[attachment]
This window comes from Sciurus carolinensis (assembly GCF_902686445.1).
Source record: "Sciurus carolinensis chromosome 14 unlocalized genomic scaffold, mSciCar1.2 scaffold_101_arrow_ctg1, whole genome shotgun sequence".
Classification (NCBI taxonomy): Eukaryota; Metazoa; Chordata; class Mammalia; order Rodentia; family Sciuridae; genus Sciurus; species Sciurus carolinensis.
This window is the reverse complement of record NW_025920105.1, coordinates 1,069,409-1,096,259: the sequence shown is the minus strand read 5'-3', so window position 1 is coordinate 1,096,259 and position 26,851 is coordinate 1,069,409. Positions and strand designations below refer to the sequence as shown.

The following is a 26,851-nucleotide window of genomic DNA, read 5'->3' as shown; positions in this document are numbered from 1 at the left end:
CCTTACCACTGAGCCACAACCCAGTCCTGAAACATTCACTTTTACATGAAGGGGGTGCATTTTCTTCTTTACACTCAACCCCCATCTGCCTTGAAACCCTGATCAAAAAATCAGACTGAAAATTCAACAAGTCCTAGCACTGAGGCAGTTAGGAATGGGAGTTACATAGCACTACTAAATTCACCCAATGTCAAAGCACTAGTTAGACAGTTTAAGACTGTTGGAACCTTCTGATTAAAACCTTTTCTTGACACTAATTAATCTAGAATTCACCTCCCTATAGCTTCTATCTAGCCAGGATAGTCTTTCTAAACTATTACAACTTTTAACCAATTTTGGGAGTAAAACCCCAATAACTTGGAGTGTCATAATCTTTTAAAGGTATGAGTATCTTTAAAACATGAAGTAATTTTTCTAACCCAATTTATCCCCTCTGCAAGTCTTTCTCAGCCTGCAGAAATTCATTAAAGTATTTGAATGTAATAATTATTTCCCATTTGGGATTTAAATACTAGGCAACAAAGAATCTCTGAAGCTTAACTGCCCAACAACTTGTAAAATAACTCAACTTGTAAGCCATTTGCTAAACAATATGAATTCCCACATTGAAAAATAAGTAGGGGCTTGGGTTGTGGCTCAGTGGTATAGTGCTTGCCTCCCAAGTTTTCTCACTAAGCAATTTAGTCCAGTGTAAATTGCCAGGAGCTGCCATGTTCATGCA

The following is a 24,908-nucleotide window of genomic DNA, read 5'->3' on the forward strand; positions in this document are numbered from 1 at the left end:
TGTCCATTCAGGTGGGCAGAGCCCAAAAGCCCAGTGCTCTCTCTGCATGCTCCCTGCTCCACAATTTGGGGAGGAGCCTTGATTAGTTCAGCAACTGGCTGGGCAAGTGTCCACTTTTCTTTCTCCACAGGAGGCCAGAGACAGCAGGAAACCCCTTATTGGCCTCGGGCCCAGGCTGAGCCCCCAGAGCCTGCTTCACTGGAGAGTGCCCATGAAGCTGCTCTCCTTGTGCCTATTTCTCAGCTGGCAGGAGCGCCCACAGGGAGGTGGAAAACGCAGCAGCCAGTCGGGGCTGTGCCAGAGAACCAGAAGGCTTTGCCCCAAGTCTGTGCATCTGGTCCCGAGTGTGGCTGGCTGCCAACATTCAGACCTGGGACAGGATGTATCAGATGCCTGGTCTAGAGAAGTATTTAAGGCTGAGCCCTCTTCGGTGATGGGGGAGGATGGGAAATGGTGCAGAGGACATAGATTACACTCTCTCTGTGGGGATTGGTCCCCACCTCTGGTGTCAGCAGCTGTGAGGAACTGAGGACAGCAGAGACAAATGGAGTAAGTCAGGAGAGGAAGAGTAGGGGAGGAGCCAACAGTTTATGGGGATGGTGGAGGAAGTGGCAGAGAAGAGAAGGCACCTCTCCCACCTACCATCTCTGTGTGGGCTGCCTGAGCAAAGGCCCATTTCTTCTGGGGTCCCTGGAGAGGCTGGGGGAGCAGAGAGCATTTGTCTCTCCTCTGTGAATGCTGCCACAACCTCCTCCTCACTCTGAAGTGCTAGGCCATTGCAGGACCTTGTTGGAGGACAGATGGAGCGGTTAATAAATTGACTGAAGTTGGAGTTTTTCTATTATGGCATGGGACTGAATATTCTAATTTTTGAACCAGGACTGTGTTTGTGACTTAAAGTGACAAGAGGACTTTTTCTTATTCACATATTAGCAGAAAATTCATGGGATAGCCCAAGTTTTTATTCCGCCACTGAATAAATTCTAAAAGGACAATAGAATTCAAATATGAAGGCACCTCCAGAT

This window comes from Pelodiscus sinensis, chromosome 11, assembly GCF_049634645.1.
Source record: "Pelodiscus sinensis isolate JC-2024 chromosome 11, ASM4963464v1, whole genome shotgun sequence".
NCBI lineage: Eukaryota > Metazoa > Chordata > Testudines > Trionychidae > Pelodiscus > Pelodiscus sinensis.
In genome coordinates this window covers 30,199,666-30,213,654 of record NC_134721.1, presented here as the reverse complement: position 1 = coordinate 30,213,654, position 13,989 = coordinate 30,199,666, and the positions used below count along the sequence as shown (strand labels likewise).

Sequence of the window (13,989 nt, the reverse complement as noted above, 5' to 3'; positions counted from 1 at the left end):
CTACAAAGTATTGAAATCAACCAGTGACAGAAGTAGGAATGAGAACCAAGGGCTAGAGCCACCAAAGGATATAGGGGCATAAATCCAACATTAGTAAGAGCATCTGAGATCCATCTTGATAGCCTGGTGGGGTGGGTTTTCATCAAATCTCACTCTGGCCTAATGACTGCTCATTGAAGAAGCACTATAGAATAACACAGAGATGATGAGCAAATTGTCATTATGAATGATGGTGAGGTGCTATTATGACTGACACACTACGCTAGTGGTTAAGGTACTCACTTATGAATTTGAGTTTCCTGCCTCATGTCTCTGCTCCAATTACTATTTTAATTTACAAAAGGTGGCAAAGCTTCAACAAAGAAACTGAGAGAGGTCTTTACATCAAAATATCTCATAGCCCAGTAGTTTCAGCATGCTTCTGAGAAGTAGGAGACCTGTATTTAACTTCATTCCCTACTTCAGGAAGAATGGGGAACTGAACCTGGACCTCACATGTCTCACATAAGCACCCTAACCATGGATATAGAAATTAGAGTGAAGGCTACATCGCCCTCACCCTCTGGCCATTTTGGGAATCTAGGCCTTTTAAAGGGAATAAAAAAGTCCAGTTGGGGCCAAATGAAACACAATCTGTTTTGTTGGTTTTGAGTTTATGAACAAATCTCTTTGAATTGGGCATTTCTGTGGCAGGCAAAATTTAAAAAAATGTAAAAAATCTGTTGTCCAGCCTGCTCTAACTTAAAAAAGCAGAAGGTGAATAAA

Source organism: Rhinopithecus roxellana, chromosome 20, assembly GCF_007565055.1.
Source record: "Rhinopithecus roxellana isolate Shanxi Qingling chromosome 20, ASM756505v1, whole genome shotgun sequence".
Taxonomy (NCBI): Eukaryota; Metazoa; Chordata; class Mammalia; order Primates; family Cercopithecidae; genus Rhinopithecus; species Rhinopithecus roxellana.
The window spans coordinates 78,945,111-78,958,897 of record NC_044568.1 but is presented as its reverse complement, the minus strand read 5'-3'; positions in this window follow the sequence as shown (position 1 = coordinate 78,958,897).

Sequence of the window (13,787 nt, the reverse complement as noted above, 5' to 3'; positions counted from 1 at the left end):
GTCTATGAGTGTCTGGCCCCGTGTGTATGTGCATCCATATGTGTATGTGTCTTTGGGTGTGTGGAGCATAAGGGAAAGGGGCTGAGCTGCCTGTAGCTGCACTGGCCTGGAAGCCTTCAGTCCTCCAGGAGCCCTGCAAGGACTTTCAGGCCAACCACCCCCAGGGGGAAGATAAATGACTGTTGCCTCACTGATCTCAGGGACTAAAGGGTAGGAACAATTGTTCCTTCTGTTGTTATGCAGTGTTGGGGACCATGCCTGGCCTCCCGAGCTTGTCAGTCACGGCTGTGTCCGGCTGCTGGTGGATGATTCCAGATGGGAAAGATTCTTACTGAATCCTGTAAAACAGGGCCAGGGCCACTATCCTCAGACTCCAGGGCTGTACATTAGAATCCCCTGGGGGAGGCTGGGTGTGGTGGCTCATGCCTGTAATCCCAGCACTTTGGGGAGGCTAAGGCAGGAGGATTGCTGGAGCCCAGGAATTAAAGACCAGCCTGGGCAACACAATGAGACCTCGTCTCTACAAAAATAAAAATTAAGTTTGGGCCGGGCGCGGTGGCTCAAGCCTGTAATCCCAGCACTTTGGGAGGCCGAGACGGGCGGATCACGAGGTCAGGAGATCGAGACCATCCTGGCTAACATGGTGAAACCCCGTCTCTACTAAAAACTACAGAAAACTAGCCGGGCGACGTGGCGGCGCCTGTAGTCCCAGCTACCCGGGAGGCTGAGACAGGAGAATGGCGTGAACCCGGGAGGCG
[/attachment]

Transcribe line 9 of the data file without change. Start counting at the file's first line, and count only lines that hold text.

This window comes from Pelodiscus sinensis, chromosome 11, assembly GCF_049634645.1.